and to think there is no difference between "2WP sidechains are something that just requires non-broken smart contracts" in effect Sidechain Elements, a fantastic achievement by the way, and doing the same thing without a trust or a distributed server enforced by Bitcoin protocol to manipulate V or T  off the Bitcoin blockchain is an expression of macro economic ignorance.  

Thank me in Bits 12MwnzxtprG2mHm3rKdgi7NmJKCypsMMQw
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June 13, 2015, 02:27:07 AM
 #26424

As Jeff pointed out in his writeup, blocks have long been '100% full' relative to to whatever limit is being applied. If there is excess space, there is someone somewhere who will try to use it to store their data... be it some outlawed pornography they want to try to make censorship resistant or just 0 BTC  payments to advertise to people. A single while loop is an effectively infinite capacity demand, and a price of zero thats what we would have.  There have been a half dozen attempted companies trying to do "data archival in the blockchain", yadda yadda-- turns out globally replicated storage that other people pay for is pretty attractive!.   Though the traditional hard limit isn't necessary to block out crap like the unsolicited commercial advertising, but I'm personally very uncomfortable with putting ourselves in the position where the health of the network depends on miners censoring transactions-- I much prefer the politically neutral economics of competing for the available resources with fees.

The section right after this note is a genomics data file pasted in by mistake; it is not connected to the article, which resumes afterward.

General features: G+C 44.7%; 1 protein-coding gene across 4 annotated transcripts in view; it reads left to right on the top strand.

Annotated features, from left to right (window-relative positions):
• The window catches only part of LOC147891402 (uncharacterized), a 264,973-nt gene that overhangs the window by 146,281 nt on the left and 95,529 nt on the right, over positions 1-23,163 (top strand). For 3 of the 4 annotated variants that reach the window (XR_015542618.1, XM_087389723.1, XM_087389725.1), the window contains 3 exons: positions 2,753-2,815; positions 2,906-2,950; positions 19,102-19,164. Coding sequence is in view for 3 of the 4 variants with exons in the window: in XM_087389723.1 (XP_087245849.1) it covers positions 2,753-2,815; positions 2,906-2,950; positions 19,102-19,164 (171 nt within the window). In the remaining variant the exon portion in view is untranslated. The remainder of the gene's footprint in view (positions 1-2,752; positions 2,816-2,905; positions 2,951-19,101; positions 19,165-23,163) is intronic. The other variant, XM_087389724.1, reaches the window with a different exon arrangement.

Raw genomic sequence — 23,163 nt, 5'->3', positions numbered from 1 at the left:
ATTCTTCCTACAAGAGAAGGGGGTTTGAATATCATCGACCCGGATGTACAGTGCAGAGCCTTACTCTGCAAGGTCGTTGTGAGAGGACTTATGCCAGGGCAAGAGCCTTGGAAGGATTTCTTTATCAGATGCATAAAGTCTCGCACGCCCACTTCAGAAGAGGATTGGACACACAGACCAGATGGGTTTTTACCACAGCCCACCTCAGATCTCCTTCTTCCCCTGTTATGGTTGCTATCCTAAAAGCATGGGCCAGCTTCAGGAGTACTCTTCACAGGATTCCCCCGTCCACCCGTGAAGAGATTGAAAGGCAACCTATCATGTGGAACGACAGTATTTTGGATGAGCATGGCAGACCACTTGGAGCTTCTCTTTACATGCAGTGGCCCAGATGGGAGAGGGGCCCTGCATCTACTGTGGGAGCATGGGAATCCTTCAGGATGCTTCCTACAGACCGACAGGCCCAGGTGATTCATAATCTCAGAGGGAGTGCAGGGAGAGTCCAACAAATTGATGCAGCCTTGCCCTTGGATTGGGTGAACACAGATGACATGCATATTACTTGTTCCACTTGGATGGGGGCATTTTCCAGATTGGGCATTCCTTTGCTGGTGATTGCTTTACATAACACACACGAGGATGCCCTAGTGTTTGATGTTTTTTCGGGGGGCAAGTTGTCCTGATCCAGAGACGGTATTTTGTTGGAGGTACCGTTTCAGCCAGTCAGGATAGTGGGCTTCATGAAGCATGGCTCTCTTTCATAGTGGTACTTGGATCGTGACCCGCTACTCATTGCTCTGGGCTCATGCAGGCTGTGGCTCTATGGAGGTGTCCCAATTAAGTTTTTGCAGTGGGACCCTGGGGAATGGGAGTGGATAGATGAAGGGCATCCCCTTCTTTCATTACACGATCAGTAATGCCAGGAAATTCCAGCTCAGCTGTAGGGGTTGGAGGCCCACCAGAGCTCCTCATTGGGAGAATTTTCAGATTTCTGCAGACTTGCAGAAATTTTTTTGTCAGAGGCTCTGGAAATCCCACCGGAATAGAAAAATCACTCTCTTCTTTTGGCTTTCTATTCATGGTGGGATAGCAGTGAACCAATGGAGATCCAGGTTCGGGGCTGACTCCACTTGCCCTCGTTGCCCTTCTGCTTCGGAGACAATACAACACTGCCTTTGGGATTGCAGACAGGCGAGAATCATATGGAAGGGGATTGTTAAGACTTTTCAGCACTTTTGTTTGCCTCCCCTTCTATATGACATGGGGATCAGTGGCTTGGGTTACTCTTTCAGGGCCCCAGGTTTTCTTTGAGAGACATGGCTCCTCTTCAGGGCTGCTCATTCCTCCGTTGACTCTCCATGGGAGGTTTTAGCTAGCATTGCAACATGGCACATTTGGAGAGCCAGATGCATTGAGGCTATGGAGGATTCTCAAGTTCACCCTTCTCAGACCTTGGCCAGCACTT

all valid concerns and points, too bad all the pro-forkers see is unwarranted noise between them and mass adoption™, people pushing for hard-forks right now look very retarded and desperate, look at the derpness:



coffee-heads are going to destroy Bitcoin and I'll love to watch the show.

now contrast with some wisdom:

cypherdoc
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June 13, 2015, 02:43:18 AM
 #26425

If there is excess space, there is someone somewhere who will try to use it to store their data... be it some outlawed pornography they want to try to make censorship resistant or just 0 BTC  payments to advertise to people. A single while loop is an effectively infinite capacity demand, and a price of zero thats what we would have.

aren't these non std tx's?
Quote

  There have been a half dozen attempted companies trying to do "data archival in the blockchain", yadda yadda-- turns out globally replicated storage that other people pay for is pretty attractive!.   Though the traditional hard limit isn't necessary to block out crap like the unsolicited commercial advertising, but I'm personally very uncomfortable with putting ourselves in the position where the health of the network depends on miners censoring transactions-- I much prefer the politically neutral economics of competing for the available resources with fees.


i disagree with this.  in a perfect world, the miners and users should be negotiating fees btwn them with you as core dev leaving any fee manipulating mechanisms (speed limits) out of the protocol.  that is what Jeff brought up in his BIP and represents insight you should consider.
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June 13, 2015, 02:57:53 AM
 #26426

I am a Monero Pimp & I love Bitcoin conflict


meanwhile:

thezerg
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June 13, 2015, 03:16:48 AM
 #26427

I hate the fact that politics must be played.  But after this debacle, sidechains had better be more awesome than the second coming of Satoshi if they want to make mods that are so much more complicated than changing a constant that there is simply no comparative basis.